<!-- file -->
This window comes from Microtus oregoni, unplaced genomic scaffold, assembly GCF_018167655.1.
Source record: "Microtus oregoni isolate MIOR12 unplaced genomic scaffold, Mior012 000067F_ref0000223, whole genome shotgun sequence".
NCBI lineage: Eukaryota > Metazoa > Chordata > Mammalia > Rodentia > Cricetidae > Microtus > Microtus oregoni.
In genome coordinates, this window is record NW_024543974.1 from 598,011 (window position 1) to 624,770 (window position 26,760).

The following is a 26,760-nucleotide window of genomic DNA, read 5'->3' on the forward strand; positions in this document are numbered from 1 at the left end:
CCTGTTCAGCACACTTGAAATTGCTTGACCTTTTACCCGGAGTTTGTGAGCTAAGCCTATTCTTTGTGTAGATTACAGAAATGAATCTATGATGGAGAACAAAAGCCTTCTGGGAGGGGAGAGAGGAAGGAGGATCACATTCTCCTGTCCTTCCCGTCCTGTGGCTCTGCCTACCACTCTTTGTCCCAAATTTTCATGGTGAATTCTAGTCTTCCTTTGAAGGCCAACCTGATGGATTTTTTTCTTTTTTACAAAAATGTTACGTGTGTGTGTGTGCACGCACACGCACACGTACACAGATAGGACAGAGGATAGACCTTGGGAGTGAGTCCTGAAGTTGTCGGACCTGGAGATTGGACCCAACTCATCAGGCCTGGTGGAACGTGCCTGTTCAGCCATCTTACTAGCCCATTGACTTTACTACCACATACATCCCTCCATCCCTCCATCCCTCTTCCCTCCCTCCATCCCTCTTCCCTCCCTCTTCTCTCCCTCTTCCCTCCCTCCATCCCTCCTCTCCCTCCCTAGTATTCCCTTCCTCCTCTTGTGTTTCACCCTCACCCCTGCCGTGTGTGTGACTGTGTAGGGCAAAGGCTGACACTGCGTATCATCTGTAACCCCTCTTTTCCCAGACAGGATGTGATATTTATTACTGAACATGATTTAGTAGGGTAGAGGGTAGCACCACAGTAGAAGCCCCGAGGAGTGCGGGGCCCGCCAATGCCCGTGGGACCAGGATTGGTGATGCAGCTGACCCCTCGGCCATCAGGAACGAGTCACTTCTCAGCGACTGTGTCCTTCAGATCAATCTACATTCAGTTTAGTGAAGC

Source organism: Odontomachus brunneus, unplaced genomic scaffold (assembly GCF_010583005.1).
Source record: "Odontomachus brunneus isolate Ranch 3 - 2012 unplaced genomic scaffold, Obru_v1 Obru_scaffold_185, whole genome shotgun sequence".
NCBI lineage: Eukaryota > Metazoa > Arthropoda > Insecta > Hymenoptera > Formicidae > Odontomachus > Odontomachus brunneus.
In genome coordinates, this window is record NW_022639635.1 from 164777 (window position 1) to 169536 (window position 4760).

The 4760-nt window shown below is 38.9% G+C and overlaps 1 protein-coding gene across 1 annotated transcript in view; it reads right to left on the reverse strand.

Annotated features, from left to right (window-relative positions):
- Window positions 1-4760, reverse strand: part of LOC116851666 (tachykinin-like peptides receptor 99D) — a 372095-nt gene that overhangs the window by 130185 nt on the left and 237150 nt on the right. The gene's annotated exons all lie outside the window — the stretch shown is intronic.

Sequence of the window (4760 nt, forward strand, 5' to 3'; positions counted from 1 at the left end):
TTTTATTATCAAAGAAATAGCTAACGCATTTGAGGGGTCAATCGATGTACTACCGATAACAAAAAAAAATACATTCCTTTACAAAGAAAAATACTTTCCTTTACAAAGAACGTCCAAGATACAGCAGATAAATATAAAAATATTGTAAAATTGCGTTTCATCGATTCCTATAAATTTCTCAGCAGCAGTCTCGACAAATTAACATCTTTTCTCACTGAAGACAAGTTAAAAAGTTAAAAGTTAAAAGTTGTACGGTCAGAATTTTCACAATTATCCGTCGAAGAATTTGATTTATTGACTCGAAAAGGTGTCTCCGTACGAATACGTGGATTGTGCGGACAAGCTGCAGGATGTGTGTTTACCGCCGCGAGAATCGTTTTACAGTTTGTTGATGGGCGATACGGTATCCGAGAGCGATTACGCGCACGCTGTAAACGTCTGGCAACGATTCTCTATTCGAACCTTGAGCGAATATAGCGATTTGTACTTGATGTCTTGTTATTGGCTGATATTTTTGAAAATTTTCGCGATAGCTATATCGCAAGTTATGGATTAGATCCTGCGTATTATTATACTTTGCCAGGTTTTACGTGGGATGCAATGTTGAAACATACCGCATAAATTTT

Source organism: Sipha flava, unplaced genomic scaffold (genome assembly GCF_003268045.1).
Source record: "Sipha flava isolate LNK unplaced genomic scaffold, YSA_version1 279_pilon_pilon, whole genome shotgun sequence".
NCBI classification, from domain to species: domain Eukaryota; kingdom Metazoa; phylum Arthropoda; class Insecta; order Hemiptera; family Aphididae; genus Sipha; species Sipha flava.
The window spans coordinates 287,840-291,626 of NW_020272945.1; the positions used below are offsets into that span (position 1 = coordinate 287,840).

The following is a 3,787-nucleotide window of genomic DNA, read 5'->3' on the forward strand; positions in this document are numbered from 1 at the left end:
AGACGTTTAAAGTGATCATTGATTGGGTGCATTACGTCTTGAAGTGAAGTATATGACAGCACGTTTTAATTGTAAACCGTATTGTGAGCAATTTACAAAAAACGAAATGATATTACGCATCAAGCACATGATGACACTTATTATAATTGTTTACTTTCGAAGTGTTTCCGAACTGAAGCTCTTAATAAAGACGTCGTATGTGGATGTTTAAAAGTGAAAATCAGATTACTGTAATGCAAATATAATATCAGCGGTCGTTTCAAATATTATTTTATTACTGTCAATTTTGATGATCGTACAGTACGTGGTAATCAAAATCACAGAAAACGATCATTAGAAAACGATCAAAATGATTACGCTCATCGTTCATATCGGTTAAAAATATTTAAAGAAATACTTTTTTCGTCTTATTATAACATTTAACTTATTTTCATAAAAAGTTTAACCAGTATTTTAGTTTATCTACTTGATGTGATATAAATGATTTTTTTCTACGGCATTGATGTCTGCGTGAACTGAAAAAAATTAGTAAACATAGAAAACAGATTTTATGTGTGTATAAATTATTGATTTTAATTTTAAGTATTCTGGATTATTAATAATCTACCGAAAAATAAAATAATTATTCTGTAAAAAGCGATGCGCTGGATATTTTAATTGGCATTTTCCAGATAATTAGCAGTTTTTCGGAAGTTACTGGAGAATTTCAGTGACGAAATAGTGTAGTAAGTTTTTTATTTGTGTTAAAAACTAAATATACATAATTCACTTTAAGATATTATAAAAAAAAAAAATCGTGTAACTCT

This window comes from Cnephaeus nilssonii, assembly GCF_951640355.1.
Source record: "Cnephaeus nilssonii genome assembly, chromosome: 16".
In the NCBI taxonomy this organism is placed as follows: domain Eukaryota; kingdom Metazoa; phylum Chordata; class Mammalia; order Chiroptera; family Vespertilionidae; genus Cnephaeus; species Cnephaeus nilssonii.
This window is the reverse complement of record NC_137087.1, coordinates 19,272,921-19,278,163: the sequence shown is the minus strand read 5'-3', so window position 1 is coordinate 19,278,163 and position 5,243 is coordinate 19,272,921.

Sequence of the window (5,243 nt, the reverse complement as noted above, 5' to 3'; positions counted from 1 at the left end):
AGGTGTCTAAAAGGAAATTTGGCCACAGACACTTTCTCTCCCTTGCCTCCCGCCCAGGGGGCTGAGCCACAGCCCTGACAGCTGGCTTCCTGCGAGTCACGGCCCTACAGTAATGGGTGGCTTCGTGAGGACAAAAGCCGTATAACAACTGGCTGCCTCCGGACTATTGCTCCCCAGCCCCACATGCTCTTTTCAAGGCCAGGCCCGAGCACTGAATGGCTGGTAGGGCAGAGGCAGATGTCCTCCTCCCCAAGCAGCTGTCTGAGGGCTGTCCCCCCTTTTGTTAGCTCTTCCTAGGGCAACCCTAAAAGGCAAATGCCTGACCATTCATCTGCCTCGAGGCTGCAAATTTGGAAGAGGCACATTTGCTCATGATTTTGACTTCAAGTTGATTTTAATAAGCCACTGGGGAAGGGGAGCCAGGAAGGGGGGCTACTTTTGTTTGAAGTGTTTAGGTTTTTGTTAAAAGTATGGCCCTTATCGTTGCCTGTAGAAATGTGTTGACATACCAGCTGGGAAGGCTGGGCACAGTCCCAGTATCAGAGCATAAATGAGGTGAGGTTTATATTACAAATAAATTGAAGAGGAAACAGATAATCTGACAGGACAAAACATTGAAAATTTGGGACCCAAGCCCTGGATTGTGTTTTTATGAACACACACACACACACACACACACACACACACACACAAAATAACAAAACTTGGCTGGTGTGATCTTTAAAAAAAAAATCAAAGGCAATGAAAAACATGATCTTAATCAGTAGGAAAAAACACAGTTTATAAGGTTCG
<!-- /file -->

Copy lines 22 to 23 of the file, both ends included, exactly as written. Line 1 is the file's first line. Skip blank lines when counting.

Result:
This window comes from Cnephaeus nilssonii, assembly GCF_951640355.1.
Source record: "Cnephaeus nilssonii genome assembly, chromosome: 16".